New legislation in the Village of New Paltz has banned the distribution of plastic bags in shops and restaurants in the village. Through this ban, the Village Board aims to reduce plastic waste and encourage the use of reusable shopping bags in the commercial district. The policy will go into effect in April 2015.
The village is in talks with the town board to see “if we can set the date for enacting the law as Earth Day to celebrate the occasion,” according to Gian Starr of the New Paltz Environmental Protection Commission (EPC), who spearheaded the legislation.
So far, the Town of New Paltz, which includes two major supermarkets Shop Rite and Stop & Shop, has not enacted any similar restrictions.
Starr said how this new legislation came to be, from its earliest stages to its adoption. The proposed policy was instantly popular among New Paltz residents.
“[Through research for the EPC] I discovered that many municipalities, states and even national governments had legislation regarding plastic bags,” Starr said. “Our EPC brought the issue to the Village Board, and after discussions between the commission and the board over several months as well as after several rounds of public comment, the law was adopted.”
Starr also explained the successes of previous plastic bag regulations elsewhere.
“In places where such laws have been enacted, there has been a significant increase in the use of reusable bags, which is the goal of the law,” Starr said. “This corresponded with a huge decrease in the use of plastic bags. The environmental impacts have been significant.”
However, plastic bag bans continue to face rising controversy in public lawsuits. According to recordonline.com, Town Councilman Dan Torres received a letter from a supermarket industry spokesman which vocalized the industry’s distaste for such legislation and “[requested] that the New Paltz Town Council refrain from introducing legislation regulating plastic bags until the court rules on [their] claims.” The article also cited a recent lawsuit in Hastings-on-Hudson over an identical plastic bag ban.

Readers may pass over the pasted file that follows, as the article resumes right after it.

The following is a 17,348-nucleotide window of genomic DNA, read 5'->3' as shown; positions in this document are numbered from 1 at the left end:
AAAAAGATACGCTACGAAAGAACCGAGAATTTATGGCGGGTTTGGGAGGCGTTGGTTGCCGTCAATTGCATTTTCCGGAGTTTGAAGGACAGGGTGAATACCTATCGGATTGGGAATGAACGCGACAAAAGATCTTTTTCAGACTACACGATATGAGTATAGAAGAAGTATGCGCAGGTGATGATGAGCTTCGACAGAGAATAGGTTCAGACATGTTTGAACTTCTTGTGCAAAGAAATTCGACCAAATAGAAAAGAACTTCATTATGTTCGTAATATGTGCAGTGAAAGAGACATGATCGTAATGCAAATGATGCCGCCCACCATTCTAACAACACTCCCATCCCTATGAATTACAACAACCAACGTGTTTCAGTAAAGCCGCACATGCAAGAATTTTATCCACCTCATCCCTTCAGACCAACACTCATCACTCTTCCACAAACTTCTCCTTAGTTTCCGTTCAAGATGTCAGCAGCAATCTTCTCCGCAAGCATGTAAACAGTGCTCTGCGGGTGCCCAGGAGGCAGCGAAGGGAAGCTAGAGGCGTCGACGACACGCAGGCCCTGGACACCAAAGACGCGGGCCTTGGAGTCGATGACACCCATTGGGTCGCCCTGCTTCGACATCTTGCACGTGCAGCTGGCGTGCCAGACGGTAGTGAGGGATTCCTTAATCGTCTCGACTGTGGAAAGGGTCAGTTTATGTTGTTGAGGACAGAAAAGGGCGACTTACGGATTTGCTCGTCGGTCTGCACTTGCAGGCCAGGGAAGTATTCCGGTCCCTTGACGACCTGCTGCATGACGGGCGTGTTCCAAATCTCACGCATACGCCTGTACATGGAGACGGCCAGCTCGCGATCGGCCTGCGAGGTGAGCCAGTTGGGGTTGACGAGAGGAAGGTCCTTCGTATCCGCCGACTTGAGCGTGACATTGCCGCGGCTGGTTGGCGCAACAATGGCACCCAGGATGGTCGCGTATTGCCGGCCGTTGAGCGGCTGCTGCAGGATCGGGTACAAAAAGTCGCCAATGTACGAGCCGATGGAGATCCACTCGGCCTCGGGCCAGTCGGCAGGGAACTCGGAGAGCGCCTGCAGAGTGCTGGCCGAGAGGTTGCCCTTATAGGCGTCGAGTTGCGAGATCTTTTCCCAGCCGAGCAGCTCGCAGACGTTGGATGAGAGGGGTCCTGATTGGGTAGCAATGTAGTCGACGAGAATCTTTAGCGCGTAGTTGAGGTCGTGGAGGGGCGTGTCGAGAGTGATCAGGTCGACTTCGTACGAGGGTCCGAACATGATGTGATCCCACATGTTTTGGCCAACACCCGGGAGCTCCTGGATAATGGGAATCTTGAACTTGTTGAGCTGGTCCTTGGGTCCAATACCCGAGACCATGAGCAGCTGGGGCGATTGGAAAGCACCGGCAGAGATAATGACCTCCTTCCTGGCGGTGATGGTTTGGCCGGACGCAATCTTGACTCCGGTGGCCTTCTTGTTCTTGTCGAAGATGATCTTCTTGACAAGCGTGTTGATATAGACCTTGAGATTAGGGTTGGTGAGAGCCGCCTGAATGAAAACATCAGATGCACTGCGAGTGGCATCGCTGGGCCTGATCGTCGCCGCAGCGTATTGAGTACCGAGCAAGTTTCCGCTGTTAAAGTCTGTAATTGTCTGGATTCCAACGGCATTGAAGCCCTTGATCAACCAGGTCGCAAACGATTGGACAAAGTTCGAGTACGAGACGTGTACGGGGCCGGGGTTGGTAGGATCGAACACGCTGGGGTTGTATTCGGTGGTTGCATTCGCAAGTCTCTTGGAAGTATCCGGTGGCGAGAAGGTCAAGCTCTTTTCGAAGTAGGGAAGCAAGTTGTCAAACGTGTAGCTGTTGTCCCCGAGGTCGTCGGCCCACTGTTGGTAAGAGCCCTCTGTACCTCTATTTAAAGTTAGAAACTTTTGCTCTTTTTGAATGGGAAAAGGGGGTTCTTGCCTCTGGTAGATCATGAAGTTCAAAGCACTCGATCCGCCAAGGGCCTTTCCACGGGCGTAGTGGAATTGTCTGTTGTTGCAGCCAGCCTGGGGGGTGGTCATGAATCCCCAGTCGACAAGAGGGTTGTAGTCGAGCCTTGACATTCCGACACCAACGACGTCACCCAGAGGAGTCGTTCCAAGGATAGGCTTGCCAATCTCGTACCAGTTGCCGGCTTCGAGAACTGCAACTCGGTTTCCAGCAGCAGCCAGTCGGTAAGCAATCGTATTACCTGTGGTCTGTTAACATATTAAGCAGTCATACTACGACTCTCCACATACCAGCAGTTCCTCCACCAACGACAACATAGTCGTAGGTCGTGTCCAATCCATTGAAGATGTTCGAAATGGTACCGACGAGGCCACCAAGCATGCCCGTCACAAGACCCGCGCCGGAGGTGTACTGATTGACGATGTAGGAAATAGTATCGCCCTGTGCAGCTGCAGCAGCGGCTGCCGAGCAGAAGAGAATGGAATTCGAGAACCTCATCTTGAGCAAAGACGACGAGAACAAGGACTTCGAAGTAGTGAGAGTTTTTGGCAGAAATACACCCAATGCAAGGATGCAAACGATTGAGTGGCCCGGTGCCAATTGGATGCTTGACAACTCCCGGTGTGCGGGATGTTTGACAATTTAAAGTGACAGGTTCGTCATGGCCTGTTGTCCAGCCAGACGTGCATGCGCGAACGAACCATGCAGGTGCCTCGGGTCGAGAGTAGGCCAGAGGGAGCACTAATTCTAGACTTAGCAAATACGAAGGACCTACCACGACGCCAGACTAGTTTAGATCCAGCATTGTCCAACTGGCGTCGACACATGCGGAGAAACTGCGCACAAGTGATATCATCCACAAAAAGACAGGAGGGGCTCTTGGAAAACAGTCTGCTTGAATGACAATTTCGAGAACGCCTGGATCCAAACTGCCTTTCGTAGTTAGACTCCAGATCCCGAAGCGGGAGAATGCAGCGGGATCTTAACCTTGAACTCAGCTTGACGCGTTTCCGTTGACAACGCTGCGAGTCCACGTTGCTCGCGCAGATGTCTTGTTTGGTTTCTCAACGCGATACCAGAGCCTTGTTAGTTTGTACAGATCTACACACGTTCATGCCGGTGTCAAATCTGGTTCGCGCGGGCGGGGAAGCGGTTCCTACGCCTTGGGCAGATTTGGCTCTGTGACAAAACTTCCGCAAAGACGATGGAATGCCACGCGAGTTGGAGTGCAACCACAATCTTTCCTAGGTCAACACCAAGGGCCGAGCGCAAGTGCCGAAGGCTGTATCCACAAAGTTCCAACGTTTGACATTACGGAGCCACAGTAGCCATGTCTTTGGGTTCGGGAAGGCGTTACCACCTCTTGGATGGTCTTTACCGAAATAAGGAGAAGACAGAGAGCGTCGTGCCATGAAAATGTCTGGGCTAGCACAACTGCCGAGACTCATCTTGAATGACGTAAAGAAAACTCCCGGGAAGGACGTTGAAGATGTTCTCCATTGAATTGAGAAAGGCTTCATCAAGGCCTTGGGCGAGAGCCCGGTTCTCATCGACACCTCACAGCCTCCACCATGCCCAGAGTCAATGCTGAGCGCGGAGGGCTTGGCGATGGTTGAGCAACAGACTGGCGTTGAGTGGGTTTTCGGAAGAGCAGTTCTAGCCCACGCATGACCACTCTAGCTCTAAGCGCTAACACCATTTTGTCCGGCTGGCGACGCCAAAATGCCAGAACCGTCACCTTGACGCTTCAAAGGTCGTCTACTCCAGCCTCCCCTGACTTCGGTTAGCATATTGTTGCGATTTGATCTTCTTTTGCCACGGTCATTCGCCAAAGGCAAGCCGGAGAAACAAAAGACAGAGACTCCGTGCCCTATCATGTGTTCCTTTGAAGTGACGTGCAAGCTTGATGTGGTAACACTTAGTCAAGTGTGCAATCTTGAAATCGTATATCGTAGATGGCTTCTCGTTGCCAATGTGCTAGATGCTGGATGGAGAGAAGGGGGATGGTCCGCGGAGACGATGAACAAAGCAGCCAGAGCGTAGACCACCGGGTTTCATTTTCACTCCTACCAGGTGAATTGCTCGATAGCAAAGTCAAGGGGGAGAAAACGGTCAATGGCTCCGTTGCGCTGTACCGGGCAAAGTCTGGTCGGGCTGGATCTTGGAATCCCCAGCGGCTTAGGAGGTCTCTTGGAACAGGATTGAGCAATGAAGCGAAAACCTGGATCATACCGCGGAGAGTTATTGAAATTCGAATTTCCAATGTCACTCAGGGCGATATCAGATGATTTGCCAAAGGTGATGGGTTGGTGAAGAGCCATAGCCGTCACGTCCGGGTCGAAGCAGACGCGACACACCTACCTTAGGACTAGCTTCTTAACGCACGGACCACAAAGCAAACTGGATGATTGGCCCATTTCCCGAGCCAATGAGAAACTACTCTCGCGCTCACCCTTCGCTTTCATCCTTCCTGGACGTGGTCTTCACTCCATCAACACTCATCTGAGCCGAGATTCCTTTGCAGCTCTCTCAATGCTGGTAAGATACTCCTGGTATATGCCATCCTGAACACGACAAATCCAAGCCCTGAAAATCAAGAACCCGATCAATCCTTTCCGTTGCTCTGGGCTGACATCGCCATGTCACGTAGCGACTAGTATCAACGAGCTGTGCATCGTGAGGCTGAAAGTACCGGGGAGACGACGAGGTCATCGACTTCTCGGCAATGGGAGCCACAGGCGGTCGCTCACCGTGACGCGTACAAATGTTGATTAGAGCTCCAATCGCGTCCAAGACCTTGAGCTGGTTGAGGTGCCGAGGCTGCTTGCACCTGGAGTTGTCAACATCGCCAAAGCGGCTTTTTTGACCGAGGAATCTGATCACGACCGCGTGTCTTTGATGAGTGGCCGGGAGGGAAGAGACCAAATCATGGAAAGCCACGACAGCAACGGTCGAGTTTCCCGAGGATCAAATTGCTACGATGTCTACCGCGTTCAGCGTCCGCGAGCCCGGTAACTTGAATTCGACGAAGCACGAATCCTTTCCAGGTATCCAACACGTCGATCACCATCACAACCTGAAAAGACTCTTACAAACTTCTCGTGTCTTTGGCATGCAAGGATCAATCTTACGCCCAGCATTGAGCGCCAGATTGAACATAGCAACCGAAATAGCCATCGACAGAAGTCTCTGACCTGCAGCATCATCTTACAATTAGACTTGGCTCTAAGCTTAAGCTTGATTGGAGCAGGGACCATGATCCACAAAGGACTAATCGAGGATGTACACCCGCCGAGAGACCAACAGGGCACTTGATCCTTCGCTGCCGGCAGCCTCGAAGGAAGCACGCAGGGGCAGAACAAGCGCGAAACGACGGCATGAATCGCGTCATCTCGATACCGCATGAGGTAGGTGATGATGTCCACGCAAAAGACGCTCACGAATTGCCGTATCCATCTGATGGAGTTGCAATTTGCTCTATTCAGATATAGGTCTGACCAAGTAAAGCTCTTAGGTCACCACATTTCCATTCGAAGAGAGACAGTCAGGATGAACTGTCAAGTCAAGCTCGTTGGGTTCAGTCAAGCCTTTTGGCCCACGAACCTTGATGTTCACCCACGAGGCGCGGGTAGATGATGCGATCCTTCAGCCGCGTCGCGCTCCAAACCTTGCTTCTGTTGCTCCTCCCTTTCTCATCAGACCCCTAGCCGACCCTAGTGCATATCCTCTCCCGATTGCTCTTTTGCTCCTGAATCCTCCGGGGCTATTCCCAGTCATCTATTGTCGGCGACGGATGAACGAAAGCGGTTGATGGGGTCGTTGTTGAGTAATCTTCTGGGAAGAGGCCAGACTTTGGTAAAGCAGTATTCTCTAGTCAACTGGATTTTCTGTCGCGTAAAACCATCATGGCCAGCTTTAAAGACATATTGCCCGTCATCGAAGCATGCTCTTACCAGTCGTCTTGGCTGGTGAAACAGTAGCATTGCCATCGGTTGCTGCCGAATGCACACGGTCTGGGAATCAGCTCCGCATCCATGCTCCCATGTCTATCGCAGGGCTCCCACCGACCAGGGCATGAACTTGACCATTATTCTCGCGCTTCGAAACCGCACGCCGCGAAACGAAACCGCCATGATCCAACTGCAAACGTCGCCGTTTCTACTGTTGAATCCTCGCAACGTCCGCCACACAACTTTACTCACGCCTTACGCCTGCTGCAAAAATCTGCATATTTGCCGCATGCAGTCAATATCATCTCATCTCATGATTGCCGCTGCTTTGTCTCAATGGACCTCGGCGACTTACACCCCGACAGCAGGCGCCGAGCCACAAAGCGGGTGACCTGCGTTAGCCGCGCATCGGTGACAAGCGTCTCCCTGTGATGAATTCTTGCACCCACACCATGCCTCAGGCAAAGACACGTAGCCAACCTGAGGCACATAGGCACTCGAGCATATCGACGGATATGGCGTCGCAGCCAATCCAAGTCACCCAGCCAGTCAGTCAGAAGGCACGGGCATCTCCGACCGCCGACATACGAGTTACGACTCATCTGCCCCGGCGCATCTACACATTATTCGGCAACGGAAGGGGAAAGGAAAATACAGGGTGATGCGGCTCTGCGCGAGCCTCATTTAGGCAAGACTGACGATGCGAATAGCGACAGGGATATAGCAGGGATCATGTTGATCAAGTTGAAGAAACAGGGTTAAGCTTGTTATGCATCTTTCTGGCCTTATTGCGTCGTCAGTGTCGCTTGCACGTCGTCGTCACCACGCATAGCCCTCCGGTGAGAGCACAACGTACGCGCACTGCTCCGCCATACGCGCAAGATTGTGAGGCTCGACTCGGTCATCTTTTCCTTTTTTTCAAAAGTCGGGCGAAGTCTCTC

Torres called the ban “a pre-emptive strike,” according to recordonline.com. “It’s exactly the way large corporations try to intimidate small communities when it comes to environmental issues,” Torres said.
Despite the controversy, Starr remains hopeful for the widespread implementation and success of such legislation.
“There are several municipalities in New York that have enacted the exact same law that our Village has passed,” Starr said. “They are Larchmont, Mamaroneck, Rye, Southampton and East Hampton. It turns out that as we were developing our law, Hastings-on-Hudson was busy passing their own. It is a growing movement with significant positive impacts for the environment.”